Tony Krizan

Where are you Snaffle Bit Blaze?

As I had mentioned in my last Sierra Star column, I vowed to return to the Snaffle Bit Trail and continue my quest to locate the imprint of a snaffle bit embedded on a cedar tree.

Once again I’m standing at the trailhead, but this time I’m sharing this adventure with my two hiking buddies Clem Bingham, and Fred Cochran.

With the welcoming sight of our first seasonal rain yesterday, this could change the trail conditions today. Hiking this trail one week ago, the knee-high bear clover with its leaves absent of moisture is only memories today.

Sharing this dampness are the manzanita bushes also extending in places over this trail 7 feet high. Just wanted to bring to your attention that I was soaked from the knees down, and my jacket shared the same fate.

Even with this natural obstacle to overcome, my buddies and I still shared the same desire to locate that historic cedar tree that has the impression of a horse bit to which this trail was named - The Snaffle Bit Trail.

We added a GPS to our list of hiking supplies and maybe this locator and direction finder will help solve our secondary mystery. In my collection of maps there is one dated 1909 of the Yosemite and Wawona area. It shows a trail leading off the Snaffle Bit trail called the Crescent Lake or Archie Leonard Trail.

Now we have two separate mysteries to solve during today’s outing.

This forgotten trail offered many challenges such as climbing over fallen trees lying across the pathway. But at times they were to our advantage, keeping our balancing skills intact as we walked their extended length through the thick underbrush. Finally after 3.6 miles we arrived at a campsite overlooking the South Fork of the Merced River. Could this be the end of trail?

From our previous research this trail should be around five miles in length. But at this point we hiked only 3.6 miles. We circled this area forging our way through thick underbrush and steep slopes but could not locate a continuation of this forgotten trail. Maybe we were given incorrect mileage figures?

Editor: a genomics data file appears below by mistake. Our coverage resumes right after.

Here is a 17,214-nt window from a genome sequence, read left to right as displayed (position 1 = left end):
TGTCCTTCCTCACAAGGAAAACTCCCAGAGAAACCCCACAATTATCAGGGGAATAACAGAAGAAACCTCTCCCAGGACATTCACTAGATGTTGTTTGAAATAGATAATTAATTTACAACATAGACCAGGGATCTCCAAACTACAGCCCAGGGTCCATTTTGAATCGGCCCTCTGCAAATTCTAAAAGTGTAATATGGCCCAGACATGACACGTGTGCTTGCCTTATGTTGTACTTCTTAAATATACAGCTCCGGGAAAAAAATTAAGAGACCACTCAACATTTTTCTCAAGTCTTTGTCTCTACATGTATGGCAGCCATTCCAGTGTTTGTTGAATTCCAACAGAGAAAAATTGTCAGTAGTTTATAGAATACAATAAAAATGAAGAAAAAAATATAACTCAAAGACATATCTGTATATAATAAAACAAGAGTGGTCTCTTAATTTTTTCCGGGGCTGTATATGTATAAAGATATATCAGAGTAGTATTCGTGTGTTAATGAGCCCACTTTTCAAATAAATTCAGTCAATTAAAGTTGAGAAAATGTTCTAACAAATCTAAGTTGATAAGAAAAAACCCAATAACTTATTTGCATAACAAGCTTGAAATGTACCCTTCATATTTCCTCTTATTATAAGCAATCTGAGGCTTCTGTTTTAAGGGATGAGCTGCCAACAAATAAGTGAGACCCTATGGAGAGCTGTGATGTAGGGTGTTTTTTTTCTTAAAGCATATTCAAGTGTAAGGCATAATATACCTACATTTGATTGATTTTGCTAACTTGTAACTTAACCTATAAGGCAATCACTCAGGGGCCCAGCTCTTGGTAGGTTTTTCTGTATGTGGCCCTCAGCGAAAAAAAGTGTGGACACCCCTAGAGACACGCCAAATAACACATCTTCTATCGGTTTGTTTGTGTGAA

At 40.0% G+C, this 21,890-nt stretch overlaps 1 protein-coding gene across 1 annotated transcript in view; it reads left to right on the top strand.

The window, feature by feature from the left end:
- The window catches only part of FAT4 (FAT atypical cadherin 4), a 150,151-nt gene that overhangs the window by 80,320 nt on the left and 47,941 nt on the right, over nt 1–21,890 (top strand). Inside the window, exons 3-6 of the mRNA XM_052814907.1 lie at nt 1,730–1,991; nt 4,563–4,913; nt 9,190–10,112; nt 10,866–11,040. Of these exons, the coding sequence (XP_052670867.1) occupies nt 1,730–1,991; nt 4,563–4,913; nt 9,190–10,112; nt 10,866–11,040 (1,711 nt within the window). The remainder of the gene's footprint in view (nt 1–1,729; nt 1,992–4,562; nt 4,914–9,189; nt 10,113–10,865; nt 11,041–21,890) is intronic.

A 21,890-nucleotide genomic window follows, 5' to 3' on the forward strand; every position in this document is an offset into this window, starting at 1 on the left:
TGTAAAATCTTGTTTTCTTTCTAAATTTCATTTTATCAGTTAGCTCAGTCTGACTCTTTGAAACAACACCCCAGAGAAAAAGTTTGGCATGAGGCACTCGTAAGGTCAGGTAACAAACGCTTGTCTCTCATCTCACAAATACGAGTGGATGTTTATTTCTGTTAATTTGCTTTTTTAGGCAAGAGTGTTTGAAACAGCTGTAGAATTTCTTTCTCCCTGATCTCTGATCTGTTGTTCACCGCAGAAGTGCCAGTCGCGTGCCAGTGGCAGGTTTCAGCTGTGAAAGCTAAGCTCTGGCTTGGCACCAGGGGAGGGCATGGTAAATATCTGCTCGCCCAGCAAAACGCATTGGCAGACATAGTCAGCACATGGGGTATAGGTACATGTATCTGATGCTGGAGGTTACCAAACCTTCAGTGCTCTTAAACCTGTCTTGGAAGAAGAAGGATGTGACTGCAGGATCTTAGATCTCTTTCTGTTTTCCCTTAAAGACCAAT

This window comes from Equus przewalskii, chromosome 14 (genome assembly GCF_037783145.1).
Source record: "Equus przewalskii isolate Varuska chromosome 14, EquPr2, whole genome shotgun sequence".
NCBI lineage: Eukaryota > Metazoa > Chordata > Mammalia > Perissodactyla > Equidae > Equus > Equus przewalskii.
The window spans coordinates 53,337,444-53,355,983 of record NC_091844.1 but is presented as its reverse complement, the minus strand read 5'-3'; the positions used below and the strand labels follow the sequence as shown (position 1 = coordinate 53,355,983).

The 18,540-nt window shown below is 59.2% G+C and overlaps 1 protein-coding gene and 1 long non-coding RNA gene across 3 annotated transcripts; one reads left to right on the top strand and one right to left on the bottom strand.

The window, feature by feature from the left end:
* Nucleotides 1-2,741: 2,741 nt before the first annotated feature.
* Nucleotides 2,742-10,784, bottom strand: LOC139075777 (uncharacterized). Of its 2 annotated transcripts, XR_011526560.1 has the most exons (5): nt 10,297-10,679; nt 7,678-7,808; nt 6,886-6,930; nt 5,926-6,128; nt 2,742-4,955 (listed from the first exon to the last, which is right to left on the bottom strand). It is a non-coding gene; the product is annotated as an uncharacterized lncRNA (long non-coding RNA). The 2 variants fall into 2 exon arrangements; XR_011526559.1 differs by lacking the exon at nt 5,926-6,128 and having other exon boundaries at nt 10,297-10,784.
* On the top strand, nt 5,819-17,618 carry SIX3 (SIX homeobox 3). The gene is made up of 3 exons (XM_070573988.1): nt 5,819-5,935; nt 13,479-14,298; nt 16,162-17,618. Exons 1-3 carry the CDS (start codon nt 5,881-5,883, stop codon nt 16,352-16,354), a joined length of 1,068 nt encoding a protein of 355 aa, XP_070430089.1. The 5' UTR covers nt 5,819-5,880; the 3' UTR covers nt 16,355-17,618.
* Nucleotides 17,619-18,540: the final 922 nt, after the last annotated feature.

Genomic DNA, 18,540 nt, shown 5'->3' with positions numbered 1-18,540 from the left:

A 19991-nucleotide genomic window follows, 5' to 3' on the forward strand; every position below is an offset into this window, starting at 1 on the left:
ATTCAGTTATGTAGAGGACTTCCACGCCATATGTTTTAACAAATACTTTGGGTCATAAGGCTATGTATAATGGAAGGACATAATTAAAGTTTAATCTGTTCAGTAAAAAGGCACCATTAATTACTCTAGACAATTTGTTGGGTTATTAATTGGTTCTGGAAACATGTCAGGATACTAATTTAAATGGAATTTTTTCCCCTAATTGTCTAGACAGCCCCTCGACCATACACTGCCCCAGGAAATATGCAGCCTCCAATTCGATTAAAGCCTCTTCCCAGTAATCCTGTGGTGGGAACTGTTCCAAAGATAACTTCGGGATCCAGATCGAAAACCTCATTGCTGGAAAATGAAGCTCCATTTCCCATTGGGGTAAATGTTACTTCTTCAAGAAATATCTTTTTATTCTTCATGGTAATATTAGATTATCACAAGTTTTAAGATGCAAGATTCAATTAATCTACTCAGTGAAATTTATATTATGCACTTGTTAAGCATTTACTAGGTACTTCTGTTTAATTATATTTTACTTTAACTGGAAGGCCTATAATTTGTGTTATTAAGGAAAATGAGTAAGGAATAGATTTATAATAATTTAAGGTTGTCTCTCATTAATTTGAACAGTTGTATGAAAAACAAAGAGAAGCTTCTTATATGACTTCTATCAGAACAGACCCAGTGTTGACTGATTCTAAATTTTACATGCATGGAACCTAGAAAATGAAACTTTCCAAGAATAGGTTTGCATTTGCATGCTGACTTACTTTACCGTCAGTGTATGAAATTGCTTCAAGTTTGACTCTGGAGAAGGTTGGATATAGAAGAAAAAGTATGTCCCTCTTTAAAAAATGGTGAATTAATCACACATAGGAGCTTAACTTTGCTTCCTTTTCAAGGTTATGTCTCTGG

I must state that after five hours of hiking and walking around over 30 cedar trees along this forgotten trail, there was no trace of the Snaffle Bit Blaze. Also the junction of the Crescent or Archie Leonard Trail is still a mystery.

On Nov. 14, 2015, I started my third adventure following this historic trail trying to solve its two mysteries. This time Nancy Morgan accompanied me on the adventure. During the past two weeks I communicated with Bill Wagers, the individual that placed the flags along the trail. He sent me the coordinates of the cedar tree and he gave me the verbal location of the junction point to the Crescent or Leonard Trail.

From the location of the swinging bridge we hiked almost two miles before the first stream. Before arriving at this canyon, on the left I noticed an open flat area which extended above the stream.

From Mr. Wager’s verbal information, I felt this could be the start of the Crescent Trail. We followed this pathway over a half hour as it maneuvered up the mountain, then took a GPS reading before returning back to the Snaffle Bit Trail.

With our days becoming shorter this time of year, I’ll return in the spring of 2016 to complete this trail to where it intersects the Chilnualna Trail.

Time seems to slip by quickly while searching for an unknown within the wilderness. We hiked over another mile climbing over downed trees and looking for those ribbons to stay on trail. Once we realized with our late start that morning, we were losing daylight, and it would be a problem to continue beyond the camp above the river.

We didn’t find the cedar tree with the blaze but the junction to the Crescent and Leonard Trail is no longer a mystery.

With winter snows almost upon us, will I have to wait until next year to solve this mystery? Maybe if the weather settles down, I’ll have a window of opportunity in the next few days to attempt another hike.

Snaffle Bit Blaze where are you?